I hope you all enjoy the recipe as much as I did, but I will probably not be eating this very much at all because, well... Obvious reasons. That is not to say I am telling people not to eat this stuff, so much as to eat it in moderation!
A little history lesson, it is believed that chicken fried steak came from German influence back in the mid 1800's, I can concur that it is much like wienerschnitzel! It did remind me of that, something I had the pleasure of trying in culinary school.
The batter is nice and crispy, there was no sour taste to the steak. Overall, I enjoyed this recipe and I promised my husband that I would make it again.
I had always wanted to try making Navajo Fry bread because I wanted to pay homage to the Native American tradition. I have a great respect for all tribal traditions as my great grandmother was Native (I was told Sioux, though I think if the location has an influence, she was probably Potawatomi or Miami). I have always been fascinated by what I have learned throughout the years about the practices of the Native American, from how they dressed to how they respected everything around them. For instance, when they made a kill, they would utilize everything from the carcass, from the entrails to the bones. There is a certain degree of spirituality to everything for them, cooking was not to be left out of this equation at all.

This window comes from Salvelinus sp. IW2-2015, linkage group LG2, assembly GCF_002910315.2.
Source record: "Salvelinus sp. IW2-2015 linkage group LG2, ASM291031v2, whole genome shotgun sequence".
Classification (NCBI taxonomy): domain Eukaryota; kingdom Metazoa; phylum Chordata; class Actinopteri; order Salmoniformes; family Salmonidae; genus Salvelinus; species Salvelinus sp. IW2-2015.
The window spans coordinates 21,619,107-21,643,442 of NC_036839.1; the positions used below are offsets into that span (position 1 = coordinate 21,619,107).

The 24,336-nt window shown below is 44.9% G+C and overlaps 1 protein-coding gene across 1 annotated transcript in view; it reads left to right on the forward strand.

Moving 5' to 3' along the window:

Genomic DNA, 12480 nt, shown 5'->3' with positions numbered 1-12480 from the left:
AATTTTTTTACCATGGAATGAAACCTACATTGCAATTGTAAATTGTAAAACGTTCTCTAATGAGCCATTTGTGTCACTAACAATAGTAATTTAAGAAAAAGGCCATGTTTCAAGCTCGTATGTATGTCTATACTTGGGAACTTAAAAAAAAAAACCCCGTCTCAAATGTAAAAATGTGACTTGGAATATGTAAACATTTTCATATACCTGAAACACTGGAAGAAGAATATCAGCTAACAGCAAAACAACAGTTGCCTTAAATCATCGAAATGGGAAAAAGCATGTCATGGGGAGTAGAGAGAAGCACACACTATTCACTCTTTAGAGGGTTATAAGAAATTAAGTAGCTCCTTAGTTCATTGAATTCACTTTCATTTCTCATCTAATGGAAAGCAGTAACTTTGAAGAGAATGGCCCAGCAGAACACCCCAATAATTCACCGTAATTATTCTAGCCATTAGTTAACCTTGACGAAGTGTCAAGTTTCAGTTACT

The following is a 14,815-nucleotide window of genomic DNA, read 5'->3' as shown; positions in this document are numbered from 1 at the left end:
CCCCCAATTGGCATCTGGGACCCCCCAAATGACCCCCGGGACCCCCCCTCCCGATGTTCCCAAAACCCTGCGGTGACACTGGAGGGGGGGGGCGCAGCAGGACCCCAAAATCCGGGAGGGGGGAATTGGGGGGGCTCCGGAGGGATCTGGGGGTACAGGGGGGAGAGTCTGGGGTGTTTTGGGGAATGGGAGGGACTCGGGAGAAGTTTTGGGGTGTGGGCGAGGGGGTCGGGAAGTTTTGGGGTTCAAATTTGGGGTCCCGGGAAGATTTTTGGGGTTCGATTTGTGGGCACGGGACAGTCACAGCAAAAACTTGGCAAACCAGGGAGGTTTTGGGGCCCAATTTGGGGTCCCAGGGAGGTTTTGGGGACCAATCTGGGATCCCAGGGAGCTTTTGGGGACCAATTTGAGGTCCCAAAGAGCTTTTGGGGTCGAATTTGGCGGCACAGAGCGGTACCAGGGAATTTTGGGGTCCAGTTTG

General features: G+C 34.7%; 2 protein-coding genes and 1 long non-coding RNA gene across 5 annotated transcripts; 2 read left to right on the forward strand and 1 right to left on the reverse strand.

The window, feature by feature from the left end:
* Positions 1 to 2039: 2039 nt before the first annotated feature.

Fry Bread was borne out of pain and sorrow, and some people treat it as sacred. When I was cooking it earlier, I tried to keep that in mind and treat this with love and in the same respect. It isn't just a novelty experience for me, it really was a joy to me to do this and it really did affect me as a descendant of the Native American; I truly hope that I have done justice and given the proper respect to this. Here is an article I think would be beneficial for you to read if you are interested in the history of this food, it is far more eloquent than I can convey in my own words.
Right now, I feel like I am on my own spiritual journey... Food is a big part of it for me as I delve into the different parts of my heritage and family history. I have shared with you things that have directly influenced my life as a person. I have said time and time again that food is a universal language, that you can convey messages through the sharing and the fellowship. This is the reason I do these blog posts... I want to share this part of me with you.